Robert Donica

Heat Things Up In The Winter

One of the biggest myths in real estate is that no one sells their house in winter. Buyers aren’t looking, and sellers don’t want to deal with moving in the cold. Sound about right? Not even close. In fact, the best month in my first year of real estate was December. Why? Because most agents took the month off, and I was left with the flurry of activity that happens in December all to myself. Let’s look at some facts…

While moving in the snow doesn’t appeal to anyone, there are various reasons people still choose/need to do it. For example, job transfers don’t wait until summer to happen. Families get relocated at all times of the year, and families often coordinate their move with a break in school – like Christmas break.

Secondly, savvy sellers know the inventory is down, so being a well-priced home at a time in the market when fewer houses are available for buyers to look at is a bonus. Less competition for buyers to consider is a good thing for sellers. Another reality, although sad, is that many people who are getting divorced agree to get through the holidays before making the split official. Come January and February, these houses find their way to the marketplace. They still sell, despite the chilly weather.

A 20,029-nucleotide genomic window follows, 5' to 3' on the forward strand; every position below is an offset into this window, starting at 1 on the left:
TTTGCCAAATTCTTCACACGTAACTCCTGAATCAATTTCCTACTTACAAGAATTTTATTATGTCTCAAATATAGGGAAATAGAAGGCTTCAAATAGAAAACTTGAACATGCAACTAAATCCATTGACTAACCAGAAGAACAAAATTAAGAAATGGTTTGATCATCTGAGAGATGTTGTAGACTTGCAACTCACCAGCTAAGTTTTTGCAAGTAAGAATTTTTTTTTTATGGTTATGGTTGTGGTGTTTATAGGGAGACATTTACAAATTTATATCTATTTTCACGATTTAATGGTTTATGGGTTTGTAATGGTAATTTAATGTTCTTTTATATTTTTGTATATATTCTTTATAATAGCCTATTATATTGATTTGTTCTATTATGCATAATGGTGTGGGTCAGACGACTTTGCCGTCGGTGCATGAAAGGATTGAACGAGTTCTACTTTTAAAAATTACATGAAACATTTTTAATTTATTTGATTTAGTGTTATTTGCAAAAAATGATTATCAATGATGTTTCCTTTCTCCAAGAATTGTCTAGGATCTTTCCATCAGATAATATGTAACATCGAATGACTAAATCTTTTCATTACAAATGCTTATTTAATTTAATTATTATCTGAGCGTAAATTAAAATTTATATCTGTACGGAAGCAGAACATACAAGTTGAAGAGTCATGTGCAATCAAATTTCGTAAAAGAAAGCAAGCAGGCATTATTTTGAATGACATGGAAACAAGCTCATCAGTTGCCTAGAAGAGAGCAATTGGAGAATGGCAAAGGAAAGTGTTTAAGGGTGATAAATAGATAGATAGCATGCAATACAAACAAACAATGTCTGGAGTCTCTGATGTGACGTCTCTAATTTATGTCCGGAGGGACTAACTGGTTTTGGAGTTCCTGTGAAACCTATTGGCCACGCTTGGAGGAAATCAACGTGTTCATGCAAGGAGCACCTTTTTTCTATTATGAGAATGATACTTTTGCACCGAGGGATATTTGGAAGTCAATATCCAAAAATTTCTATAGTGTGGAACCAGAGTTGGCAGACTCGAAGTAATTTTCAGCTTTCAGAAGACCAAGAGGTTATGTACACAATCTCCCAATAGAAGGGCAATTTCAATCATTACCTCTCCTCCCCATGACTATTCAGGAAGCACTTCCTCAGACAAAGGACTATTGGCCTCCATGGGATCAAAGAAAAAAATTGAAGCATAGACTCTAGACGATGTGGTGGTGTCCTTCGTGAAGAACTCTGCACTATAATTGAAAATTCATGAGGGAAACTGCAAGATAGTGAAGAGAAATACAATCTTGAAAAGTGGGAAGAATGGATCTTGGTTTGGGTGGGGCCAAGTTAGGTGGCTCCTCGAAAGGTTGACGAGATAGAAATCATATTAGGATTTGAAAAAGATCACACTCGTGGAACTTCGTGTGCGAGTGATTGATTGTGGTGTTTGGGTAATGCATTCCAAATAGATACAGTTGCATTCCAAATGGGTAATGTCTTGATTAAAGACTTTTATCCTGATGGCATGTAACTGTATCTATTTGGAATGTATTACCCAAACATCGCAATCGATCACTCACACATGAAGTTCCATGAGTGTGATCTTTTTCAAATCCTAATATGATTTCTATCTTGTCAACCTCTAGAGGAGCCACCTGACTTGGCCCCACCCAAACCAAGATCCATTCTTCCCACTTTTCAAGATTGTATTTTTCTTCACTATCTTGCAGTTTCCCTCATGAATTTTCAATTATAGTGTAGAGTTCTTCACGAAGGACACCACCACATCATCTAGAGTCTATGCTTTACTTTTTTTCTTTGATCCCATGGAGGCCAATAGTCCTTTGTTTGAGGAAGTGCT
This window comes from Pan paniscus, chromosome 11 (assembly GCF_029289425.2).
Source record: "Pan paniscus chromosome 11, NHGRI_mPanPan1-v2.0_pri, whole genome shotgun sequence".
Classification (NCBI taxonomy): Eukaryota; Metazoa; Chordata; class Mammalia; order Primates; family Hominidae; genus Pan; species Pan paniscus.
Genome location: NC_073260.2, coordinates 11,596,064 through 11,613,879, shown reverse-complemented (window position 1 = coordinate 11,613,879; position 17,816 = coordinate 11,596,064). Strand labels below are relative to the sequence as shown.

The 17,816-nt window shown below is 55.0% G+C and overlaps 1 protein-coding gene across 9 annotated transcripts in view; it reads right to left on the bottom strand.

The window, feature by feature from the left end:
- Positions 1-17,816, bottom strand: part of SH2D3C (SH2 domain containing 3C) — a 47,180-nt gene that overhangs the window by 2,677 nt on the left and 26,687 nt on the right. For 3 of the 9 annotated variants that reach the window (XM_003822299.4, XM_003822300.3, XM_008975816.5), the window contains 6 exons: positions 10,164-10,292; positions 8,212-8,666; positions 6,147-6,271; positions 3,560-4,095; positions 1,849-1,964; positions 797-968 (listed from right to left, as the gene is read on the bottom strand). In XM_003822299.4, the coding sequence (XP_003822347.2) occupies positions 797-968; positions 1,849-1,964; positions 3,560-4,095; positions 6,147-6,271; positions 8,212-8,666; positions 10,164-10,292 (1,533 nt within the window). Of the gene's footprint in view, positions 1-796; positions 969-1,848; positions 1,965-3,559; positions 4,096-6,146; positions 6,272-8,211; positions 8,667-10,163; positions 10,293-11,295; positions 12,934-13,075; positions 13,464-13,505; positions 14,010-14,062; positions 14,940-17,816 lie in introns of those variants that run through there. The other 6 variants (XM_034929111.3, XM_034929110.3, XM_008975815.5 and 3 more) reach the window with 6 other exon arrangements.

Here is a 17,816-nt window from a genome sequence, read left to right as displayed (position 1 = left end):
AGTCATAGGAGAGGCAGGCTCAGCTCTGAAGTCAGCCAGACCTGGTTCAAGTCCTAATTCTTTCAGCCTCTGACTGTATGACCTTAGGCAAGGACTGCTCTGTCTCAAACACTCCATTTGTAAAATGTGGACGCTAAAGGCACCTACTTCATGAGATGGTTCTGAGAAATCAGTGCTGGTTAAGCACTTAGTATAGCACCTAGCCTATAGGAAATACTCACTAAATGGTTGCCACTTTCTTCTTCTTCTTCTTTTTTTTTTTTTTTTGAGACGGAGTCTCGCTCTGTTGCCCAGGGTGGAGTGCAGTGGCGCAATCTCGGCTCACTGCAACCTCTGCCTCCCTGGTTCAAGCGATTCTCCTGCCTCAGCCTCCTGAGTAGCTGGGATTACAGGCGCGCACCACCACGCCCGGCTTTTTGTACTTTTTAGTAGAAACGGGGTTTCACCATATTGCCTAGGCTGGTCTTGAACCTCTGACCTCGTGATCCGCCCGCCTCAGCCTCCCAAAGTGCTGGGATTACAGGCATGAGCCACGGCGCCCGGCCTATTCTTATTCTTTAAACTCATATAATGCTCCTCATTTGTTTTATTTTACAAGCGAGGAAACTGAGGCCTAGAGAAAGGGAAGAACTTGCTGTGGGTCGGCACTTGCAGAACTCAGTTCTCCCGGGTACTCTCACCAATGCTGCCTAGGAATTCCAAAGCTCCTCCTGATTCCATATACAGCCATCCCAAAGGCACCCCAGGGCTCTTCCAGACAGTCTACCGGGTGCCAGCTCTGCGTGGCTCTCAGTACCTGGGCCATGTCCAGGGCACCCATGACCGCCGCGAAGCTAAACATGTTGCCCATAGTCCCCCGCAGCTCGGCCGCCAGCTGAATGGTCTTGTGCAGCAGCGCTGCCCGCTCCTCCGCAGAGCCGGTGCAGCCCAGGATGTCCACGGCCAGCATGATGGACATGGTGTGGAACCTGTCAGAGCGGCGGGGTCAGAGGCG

The Cold Facts

Real estate agents often hibernate from November to March, but it’s still a great time to be in the market. Let’s look at some numbers:


See, it’s not the major highs and lows that you thought to be true. There are some seasonal differences in sales, but there isn’t the crazed frenzy in summer and dead-as-a-doornail market in winter you likely expected to see.


So if you want to sell your house in the winter, do it. Just be sure to choose an agent who isn’t asleep at the wheel. We’re in the office early everyday, despite the weather, because everyday is a good day in real estate!


Good luck out there!


One Comment

  1. Adrienne
    21.02.2015 at 08:43

    Hi, my name is Adrienne. We sold our house in February last year. It was freezing, but some people still need to move. Our agent convinced us not to wait to put it on the market. I’m glad she did, but I was not glad that there was a foot of snow on the ground when we moved! We actually really like our agent, but I can see why people say they charge too much. Can you ask an agent to charge less? Will they get mad?